Crick Software blog

Rosie Sheach

Access arrangements in exams

10th November 2021

After working at Crick Software for over a year, I can see the impact using DocsPlus throughout my secondary education would have had in supporting my learning. I’m dyslexic, and for my GCSEs and A-levels I was entitled to have a scribe, a reader and was given extra time during my exams.

I remember my friends used to say ‘you have it easy’ because I didn’t have to do any of the physical writing myself – after all, I can see how it does sound to others like a luxury. However, this was not the case at all, I had spent 11 years in education for someone else to then ‘do my exam for me’- which I desperately wanted to do independently!

Some of the challenges that came with having a scribe were trying to verbalise a response. I found I was not disciplined with how I spoke. I’d just want to get all the information out of my head, rather than giving myself time to stop and think about what I was going to say. Another issue was that the scribe could not write as fast as I was speaking, this then made it hard to articulate my response and have fluency with my answer. I was also overly conscious that the scribe was a teacher which added additional pressure and I was afraid to answer incorrectly, at the risk of sounding stupid.

From my experience with DocsPlus, I can really see how much of a positive impact it would have made to how I completed my exams. For example, using the Predictor in DocsPlus means you only need to type initial sounds before a selection of relevant words are offered. For learners like me with a slow handwriting pace, this can massively improve the rate of writing. Also, rather than playing it safe and spelling a word you are confident to use – the Predictor can encourage the use of more adventurous vocabulary as a spelling suggestion would be offered. You can then right click to listen to any of the suggestions and make an informed decision that you are choosing the right word.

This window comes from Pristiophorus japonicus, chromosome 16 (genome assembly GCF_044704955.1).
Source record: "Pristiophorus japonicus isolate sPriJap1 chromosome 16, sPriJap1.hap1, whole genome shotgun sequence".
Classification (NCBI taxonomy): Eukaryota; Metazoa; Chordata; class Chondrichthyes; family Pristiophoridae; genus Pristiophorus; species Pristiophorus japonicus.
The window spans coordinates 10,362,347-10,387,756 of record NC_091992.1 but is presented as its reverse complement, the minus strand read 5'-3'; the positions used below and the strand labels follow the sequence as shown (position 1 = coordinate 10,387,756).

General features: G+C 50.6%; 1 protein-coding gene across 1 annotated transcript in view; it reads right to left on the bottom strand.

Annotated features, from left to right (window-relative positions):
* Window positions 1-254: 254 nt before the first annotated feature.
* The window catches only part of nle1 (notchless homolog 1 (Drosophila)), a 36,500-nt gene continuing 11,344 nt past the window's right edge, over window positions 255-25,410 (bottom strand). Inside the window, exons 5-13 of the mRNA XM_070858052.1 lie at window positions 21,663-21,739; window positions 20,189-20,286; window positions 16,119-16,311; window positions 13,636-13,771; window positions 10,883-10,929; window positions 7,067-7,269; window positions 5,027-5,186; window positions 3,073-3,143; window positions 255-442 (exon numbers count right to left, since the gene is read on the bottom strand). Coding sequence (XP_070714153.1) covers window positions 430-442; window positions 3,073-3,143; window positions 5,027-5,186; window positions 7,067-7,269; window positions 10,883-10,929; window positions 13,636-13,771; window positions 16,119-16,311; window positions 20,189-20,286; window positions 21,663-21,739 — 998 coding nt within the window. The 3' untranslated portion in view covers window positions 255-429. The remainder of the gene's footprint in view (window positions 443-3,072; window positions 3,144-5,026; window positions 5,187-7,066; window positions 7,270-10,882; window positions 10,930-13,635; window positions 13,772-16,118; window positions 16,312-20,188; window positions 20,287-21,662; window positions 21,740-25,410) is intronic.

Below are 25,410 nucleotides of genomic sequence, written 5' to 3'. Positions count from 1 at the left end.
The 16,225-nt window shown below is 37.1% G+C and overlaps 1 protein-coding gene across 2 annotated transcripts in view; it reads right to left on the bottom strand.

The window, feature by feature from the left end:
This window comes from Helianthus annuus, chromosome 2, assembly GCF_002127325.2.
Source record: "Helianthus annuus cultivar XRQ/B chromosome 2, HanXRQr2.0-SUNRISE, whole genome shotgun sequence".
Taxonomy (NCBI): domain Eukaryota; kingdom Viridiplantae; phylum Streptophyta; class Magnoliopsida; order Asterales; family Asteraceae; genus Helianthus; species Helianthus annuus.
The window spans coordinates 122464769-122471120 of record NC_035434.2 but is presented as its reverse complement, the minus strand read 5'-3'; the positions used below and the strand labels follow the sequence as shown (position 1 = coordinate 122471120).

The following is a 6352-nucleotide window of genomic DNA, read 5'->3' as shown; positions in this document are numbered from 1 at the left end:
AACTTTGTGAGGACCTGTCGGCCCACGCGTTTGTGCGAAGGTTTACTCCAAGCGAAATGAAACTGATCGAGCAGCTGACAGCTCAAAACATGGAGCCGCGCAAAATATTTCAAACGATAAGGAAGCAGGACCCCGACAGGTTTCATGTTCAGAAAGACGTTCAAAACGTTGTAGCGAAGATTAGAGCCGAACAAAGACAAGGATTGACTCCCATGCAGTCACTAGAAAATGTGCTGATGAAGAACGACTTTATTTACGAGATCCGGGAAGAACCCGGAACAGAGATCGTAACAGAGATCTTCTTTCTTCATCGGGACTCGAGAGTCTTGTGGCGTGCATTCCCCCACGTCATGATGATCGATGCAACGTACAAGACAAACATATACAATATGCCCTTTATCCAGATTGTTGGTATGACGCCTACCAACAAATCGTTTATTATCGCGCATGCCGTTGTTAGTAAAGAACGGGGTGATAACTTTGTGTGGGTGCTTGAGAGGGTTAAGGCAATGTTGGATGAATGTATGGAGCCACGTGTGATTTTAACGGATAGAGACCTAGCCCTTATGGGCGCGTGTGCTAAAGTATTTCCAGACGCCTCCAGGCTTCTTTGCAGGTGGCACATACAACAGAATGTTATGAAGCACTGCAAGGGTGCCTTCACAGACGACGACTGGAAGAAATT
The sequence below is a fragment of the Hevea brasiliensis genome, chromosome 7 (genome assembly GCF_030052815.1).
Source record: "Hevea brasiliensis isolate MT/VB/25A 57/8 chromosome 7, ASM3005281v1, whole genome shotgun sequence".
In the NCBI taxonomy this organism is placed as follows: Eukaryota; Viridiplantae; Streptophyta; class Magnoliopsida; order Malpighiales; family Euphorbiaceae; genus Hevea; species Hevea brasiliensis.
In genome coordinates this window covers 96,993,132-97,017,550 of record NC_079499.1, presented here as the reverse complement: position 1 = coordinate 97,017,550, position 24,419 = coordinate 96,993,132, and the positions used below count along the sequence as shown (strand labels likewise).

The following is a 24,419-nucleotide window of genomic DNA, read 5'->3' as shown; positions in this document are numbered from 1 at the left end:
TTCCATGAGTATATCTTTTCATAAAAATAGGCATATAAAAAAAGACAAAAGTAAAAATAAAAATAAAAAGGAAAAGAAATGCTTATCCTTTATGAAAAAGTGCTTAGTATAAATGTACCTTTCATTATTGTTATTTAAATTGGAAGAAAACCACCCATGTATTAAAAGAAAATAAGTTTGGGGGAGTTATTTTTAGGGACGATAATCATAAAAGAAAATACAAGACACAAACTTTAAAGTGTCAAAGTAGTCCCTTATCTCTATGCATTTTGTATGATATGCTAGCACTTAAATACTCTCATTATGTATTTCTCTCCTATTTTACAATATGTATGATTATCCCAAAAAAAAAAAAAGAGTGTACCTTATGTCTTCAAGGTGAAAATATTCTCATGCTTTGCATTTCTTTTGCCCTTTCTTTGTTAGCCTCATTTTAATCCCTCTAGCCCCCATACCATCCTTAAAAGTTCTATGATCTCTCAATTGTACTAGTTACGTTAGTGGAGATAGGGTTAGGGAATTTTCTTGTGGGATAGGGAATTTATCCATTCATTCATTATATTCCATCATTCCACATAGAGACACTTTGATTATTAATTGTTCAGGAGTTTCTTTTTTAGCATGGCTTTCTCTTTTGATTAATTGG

The second challenge was often - what if I can’t read a question? Do I get the human reader to read it out, or do I try to read it myself? I’m sure this is the case for a lot of students. After all we want to regain some form of independence and take ownership that this is my exam. This was often the case, where I found myself wasting time and not being able to understand the question because I couldn’t read it fluently.

Another DocsPlus tool that would have been fantastic for me for this situation is the DocReader. Learners can simply highlight a piece of text and DocsPlus will read it out instantly. They can slow down and speed up the speech engine so it will read at the right pace for them. The DocReader then gives confidence and security - you can have the text repeated as many times as necessary. The student can also have the exam paper at the bottom of the screen and write their responses in the Word Processor above. Finally, as soon as you add punctuation, DocsPlus will instantly proofread your work out loud. Your learner can then check their writing makes sense and confidently continue with the exam.

As someone who did face challenges, embarrassment and lacked independence throughout their exams, I can see the transformative impact using DocsPlus could have. We are already seeing success in many schools using DocsPlus – you can find some success stories here. I did ok at school and went on to university and now am loving my role talking to schools about our products. I know that had I had additional support like DocsPlus, I would (probably) have done better, but I would have certainly felt more empowered!

If anyone would like to speak with me further and understand how DocsPlus can support learners, please don’t hesitate to contact me via I’m also involved with Phil and Katie in the session we are running on 22nd November on using DocsPlus to support learners with Dyslexia - see here to book a place.

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